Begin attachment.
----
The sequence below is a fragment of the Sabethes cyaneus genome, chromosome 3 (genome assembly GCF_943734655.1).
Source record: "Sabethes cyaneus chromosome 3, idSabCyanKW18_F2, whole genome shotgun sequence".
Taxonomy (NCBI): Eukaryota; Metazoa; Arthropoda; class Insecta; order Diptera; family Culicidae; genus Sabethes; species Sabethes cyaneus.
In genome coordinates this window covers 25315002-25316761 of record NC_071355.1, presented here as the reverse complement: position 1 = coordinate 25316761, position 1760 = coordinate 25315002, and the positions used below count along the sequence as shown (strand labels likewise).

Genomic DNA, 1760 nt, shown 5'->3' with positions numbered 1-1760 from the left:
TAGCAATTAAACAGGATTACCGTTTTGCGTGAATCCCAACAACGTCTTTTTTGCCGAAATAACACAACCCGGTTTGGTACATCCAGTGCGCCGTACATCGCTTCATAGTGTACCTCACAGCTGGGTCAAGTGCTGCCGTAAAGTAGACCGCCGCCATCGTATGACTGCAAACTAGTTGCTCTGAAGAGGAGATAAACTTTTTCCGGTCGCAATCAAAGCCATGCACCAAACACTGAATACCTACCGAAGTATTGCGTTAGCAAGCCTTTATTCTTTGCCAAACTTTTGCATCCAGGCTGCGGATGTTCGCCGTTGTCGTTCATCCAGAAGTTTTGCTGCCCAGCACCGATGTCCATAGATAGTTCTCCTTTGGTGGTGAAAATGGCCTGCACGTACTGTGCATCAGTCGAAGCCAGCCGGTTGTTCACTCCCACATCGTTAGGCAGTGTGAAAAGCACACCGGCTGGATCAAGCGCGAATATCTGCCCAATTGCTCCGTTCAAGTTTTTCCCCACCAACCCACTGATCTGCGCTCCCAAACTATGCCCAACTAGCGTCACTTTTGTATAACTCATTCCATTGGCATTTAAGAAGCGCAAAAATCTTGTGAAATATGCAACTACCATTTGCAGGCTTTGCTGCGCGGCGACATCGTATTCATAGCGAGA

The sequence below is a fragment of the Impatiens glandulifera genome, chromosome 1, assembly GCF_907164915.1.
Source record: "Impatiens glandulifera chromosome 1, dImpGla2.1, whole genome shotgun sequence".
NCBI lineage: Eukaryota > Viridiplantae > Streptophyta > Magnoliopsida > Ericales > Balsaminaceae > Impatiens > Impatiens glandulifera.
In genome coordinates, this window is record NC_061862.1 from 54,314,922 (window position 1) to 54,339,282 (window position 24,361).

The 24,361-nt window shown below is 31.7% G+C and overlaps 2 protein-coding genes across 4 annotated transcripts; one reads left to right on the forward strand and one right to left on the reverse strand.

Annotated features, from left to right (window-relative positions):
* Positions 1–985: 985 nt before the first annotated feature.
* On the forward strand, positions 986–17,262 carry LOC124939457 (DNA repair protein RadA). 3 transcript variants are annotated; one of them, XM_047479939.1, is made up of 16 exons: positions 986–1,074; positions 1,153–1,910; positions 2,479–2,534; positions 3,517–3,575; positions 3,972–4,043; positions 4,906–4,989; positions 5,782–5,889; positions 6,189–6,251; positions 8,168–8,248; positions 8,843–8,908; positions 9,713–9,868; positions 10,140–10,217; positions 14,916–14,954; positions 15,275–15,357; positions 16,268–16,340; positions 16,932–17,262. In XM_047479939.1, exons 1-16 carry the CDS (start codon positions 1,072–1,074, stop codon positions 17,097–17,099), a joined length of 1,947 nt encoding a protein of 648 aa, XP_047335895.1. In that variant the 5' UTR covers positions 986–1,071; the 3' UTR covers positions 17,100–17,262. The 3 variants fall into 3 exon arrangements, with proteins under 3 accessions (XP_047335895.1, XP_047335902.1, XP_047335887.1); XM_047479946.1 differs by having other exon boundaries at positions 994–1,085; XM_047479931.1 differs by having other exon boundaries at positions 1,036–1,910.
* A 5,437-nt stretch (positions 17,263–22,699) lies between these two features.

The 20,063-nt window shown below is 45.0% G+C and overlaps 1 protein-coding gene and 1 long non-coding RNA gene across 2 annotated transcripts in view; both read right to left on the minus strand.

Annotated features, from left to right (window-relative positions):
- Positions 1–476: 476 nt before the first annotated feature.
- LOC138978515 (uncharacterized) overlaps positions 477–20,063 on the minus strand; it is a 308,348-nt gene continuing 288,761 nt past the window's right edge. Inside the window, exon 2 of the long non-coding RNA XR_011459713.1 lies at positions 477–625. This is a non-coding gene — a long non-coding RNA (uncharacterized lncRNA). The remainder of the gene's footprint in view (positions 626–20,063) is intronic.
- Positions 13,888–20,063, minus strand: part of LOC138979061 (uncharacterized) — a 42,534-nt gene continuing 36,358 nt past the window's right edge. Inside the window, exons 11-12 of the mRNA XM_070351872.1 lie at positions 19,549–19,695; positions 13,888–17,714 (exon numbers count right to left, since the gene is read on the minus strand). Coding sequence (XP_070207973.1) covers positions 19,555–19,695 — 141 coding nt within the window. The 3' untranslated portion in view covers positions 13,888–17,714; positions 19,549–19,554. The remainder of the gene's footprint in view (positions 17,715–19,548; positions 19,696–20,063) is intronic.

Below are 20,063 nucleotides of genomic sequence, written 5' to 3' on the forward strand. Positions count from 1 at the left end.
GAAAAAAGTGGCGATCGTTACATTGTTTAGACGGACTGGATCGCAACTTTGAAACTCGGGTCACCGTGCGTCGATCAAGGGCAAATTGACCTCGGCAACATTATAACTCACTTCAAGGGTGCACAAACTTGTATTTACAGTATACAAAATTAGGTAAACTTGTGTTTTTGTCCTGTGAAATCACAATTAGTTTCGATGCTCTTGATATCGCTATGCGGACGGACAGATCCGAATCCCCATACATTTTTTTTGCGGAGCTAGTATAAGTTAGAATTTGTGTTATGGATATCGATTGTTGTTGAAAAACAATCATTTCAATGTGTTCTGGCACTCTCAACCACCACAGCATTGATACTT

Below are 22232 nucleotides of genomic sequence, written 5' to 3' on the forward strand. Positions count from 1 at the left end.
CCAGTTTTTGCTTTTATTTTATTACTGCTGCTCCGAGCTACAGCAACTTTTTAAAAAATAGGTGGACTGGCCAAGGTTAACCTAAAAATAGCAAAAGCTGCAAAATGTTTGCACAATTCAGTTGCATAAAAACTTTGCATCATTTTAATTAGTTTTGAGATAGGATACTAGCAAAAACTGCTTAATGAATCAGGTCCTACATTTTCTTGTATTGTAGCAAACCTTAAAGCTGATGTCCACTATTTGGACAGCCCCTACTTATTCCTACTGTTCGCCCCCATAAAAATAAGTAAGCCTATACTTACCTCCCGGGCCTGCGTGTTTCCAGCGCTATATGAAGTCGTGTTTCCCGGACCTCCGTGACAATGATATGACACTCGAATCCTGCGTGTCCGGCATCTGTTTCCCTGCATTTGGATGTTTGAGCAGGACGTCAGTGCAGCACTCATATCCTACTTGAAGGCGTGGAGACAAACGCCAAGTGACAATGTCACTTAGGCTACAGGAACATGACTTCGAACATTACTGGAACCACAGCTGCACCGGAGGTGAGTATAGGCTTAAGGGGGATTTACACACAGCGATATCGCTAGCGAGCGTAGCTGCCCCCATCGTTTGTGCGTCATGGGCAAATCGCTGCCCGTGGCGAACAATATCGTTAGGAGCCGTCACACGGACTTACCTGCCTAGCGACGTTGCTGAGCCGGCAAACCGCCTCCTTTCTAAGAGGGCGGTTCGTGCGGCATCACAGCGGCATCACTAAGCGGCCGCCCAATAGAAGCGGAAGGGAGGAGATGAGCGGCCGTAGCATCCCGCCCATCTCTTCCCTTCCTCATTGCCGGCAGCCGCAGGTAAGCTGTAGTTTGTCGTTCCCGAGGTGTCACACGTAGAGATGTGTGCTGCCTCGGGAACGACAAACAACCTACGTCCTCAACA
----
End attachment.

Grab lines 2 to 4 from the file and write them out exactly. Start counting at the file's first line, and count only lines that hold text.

Source record: "Sabethes cyaneus chromosome 3, idSabCyanKW18_F2, whole genome shotgun sequence".
Taxonomy (NCBI): Eukaryota; Metazoa; Arthropoda; class Insecta; order Diptera; family Culicidae; genus Sabethes; species Sabethes cyaneus.
In genome coordinates this window covers 25315002-25316761 of record NC_071355.1, presented here as the reverse complement: position 1 = coordinate 25316761, position 1760 = coordinate 25315002, and the positions used below count along the sequence as shown (strand labels likewise).